I am looking to buy my first desktop computer system ever. THAT'S RIGHT FOLKS! I AM IN MY FORTIES AND I AM ABOUT TO BUY MY FIRST DESKTOP COMPUTER SO IF YOU HAVE NOTHING CONSTRUCTIVE TO SAY PLEASE DON'T REPLY! IN OTHER WORDS = BE NICE BECAUSE I NEED HELP! I've used computers at work for years but never bought one. Geez it is so confusing! 800 DDDR2 which seems to be quickly becoming outdated or DDR3 1333 which seems outrageously expensive? 4 gigs of memory or 8? I definitely want an Intel chip because AMD ain't gonna be around in ten years (I can tell by following the stock/financials) but do I get a Q series (Q 9550 seems like the way to go for the price), E series, a Xeon? There's no way that I'm paying for a QX9650 or a Skulltrail chip at this price point although they seem awesome. Forget Nehalem when it's released because you have to have a business write off, rich parents, be a sports star or a US senator to afford one. What about the video card? I like to play the occasional video game. What other benefits does a good video card have? Will it help me watch a dvd or improve the quality of pictures or movies that I make/download? How about the hard drive? One hard drive or two and why? 250g, 500g, raptor, or velociraptor? Do I need an asus p5e3 mobo or an nvidia 780 or 790? What would the difference be practically? How much power do I really need? 425 watts, 850 watts, 1000 watts and why? It's very difficult to find this info out. I called Dell the other day and asked some basic questions after building/configuring a few systems on their website. The guy I spoke to was less than helpful. It was like my questions were too simplistic for him. Like I was bothering him. Sorry buddy but before I shell out 2000 - 3000 bucks I'd like to talk to somebody who knows more than I do and can explain things. I've been to cyberpower, ibuypower, falcon northwest (frag box), and a multitude of other sites. The site/manufacturer that I like best is xicomputer.com. Why you say? Because XI seems to have the most/best choices! I'm not saying that xi is not pricey but who isn't pricey these days who is any good? With Dell you don't know what the hell you're paying for! They don't tell you what kind of mobo they use. They seem to have low wattage power. Just seems like they're making way too much money off of crappy components - this is my opinion as a layperson - I have no significant knowledge base to back this up. But after a hellalot of web surfing for a new computer, that's my opinion of Dell. Buy a Dell because we're the biggest and have the most advertising. No thanks. And what of all this talk of solid state drives (cost more than their weight in gold for goodness sake) and fsb being a thing of the past in the near future? I am willing to spend anywhere from $2000 - 3000 (for the computer only - no monitor, printer, etc.) but I want a computer that I can enjoy for the next ten years. Is that possible? Just because I'm willing to spend <3000 of my net, after-tax dollars doesn't make me a rich guy folks. It means that I want a quality piece of long-lasting equipment. I really don't want to wait too much longer because I've been thinking about buying one for about a year now. The computer that I'm using now someone gave me and runs a 366 mhz chip and windows 98 (ouch!). It's getting tired and I'm getting tired of waiting on it. Now I know there's people reading this who are saying to themselves "What are you going to use this computer for?". All I can tell you is that I want to surf the net (doh!), download/create music, pictures and movies (duh), light architectural/enginering stuff, and experience the joys of computing in general. I don't want my system to hold me back regardless of what I want to do within reason. I'll pay the extra $500 if ddr3 1333 will make my computer appreciably faster. I'll pay a bit more for having to wait less. Should I wait a little longer to buy and see what the near future holds as far as major changes go (Nehalem driving down core 2 prices, bye bye fsb, solid state drives, ddr3, etc.) Anyone with anything constructive to say please respond. I could really use the insight. Also, tell me what you think of xi computer. They seem pricey but are they worth it as compared to Dell and HP? Thanks all!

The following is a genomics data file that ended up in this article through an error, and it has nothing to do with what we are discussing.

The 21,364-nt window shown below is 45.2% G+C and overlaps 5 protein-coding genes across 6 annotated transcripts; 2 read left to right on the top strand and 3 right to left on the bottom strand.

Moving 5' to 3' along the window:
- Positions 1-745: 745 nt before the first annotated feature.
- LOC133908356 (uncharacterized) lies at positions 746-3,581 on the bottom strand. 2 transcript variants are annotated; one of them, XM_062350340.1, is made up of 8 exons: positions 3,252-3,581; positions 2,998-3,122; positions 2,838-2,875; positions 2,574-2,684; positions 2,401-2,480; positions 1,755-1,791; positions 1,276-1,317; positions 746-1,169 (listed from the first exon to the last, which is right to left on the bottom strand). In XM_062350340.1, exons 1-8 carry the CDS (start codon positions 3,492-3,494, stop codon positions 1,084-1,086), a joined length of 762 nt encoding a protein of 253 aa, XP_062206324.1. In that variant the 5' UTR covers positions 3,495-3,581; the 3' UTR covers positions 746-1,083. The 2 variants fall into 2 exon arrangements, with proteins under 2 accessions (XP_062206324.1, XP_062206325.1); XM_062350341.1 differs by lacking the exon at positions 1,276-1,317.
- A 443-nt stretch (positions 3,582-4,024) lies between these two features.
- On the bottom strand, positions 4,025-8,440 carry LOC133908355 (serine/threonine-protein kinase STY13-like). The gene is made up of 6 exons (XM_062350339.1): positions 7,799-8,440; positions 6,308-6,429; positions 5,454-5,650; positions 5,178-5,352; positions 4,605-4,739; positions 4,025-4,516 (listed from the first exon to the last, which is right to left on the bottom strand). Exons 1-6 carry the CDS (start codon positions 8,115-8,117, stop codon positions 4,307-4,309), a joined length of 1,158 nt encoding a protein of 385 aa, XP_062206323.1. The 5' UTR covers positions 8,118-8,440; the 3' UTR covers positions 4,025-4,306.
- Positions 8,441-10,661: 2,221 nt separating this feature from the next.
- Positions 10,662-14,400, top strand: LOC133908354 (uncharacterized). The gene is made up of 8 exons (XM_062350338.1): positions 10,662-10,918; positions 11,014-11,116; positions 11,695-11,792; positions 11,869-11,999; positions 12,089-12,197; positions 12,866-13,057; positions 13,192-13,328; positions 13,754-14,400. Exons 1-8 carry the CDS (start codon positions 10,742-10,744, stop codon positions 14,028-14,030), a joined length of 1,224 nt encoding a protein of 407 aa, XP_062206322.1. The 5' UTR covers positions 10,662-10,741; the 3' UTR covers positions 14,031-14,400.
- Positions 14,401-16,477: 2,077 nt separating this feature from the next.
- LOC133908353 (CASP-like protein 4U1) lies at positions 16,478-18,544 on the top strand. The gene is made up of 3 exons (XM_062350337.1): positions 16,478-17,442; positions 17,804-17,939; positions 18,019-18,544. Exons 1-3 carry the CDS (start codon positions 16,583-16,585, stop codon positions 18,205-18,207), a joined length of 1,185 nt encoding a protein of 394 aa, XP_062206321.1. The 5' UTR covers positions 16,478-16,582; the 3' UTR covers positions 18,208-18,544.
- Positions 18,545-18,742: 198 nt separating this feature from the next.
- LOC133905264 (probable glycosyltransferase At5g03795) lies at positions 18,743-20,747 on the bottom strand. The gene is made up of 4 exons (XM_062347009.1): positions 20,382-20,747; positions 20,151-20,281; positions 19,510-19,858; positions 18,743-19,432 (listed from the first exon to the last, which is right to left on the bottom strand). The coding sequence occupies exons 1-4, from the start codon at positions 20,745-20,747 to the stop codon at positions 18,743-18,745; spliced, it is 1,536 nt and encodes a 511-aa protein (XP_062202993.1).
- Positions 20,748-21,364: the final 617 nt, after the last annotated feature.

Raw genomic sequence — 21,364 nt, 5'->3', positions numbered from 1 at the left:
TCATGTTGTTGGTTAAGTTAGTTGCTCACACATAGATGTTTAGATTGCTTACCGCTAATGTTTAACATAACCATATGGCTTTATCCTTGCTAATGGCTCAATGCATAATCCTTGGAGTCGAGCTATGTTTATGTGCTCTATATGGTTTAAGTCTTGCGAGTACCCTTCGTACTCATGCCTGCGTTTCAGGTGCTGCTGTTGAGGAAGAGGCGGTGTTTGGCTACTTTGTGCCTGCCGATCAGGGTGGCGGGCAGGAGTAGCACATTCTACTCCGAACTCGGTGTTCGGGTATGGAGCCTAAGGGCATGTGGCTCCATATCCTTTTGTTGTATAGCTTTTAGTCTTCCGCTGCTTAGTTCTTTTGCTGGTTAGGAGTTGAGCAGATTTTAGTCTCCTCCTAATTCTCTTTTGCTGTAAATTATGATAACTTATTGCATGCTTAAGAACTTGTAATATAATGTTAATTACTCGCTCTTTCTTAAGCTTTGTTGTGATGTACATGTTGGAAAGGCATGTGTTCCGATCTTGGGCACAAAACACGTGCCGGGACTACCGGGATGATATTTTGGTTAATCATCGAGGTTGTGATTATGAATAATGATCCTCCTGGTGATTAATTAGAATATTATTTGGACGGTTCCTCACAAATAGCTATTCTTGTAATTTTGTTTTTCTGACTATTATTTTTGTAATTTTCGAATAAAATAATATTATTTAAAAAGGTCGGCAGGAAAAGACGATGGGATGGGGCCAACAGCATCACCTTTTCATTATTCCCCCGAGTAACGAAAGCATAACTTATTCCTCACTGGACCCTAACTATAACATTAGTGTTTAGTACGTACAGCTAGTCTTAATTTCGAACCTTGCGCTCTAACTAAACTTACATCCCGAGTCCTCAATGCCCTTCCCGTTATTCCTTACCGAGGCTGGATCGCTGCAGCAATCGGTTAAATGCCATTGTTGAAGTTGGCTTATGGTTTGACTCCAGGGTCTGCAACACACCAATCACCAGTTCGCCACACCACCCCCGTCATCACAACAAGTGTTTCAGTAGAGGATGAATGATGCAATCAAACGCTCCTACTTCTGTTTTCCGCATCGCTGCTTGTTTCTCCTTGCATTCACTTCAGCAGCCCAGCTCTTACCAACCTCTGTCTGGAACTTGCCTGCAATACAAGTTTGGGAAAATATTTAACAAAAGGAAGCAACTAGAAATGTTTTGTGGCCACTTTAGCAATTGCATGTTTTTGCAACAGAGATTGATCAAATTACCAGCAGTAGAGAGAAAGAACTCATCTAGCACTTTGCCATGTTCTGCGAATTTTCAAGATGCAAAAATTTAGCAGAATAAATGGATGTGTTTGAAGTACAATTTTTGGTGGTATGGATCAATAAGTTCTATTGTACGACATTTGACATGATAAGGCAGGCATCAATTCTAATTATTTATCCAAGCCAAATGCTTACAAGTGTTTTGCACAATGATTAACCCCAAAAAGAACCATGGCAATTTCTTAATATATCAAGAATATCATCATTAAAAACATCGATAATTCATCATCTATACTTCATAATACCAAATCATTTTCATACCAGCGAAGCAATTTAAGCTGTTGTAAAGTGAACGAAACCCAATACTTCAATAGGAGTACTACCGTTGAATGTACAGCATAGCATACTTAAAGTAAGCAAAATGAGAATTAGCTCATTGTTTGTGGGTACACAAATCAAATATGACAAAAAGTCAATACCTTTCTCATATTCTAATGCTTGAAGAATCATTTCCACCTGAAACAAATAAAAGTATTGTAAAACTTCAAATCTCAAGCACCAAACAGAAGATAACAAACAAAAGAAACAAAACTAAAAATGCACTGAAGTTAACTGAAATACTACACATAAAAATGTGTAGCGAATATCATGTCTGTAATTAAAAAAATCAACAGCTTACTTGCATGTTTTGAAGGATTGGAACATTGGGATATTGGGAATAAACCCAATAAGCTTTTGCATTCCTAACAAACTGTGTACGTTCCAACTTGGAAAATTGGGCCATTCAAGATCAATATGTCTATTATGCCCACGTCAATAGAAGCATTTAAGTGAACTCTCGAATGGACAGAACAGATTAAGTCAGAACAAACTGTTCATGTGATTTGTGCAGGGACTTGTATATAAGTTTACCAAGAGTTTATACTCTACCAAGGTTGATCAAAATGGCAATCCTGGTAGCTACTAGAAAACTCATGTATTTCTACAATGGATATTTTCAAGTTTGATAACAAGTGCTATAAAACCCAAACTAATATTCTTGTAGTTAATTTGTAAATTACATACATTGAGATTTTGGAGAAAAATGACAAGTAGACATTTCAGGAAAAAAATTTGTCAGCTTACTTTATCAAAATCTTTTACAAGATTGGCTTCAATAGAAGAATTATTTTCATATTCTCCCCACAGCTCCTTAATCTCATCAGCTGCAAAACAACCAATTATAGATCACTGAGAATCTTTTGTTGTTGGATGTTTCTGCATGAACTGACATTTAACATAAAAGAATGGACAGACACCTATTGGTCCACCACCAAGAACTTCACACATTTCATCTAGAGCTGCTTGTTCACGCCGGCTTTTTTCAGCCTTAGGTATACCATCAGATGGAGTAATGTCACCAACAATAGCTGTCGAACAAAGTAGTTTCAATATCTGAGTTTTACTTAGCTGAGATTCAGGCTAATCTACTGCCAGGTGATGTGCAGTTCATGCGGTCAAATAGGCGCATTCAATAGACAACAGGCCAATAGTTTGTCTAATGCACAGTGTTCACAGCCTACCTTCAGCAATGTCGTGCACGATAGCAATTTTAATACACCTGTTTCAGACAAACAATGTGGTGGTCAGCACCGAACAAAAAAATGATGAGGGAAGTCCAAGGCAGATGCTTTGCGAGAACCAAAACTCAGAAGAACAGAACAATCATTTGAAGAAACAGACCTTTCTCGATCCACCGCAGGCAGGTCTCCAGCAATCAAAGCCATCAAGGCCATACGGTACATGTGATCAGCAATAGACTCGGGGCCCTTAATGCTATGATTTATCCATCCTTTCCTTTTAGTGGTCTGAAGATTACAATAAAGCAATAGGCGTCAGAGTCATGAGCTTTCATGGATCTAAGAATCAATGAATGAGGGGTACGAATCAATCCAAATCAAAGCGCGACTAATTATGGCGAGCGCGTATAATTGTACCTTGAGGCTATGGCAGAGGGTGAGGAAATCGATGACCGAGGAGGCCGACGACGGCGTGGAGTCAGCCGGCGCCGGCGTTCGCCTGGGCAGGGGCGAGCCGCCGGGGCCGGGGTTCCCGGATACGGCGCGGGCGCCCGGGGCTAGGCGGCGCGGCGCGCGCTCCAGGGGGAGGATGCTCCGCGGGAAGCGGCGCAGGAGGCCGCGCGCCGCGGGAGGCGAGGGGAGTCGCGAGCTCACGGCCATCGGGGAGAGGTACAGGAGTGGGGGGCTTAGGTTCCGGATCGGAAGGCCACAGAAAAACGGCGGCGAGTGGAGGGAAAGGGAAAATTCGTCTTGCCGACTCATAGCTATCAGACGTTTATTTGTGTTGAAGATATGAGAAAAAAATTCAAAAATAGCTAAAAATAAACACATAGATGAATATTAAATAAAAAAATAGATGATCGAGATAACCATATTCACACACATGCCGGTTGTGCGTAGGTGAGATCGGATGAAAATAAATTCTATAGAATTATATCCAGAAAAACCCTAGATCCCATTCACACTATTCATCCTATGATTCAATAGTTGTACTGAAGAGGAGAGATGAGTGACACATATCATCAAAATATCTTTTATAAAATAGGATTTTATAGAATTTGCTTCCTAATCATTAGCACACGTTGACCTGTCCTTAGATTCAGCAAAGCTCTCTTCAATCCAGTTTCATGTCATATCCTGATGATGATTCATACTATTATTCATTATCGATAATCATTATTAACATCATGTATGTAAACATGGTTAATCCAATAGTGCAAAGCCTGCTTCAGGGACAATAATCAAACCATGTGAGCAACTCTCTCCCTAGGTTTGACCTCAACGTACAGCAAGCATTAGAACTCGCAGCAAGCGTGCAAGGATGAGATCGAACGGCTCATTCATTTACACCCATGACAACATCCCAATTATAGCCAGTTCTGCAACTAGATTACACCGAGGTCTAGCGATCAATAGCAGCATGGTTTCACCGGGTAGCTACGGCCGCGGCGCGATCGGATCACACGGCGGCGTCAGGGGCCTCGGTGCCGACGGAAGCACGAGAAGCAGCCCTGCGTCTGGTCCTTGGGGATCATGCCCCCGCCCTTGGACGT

Like you, I had the same concerns, read 1000's of webpages perused pc sales lists and became more confused then I had been before I started. Every manufacturer and computer "expert" had a different opinion about what I should get. Finally I decided to go it on my own and not be swayed by "fanboys" of one or other camp (Intel or AMD). I have just completed my second built, and although it will set some peoples's hair on end (If you believe all the hype), I now find it a wothwhile and rewarding experience. To address some of your concerns we have to assume that no computer component will last for more then about 3 to 5 years. With a few exceptions, but you need all the components and not just some of them.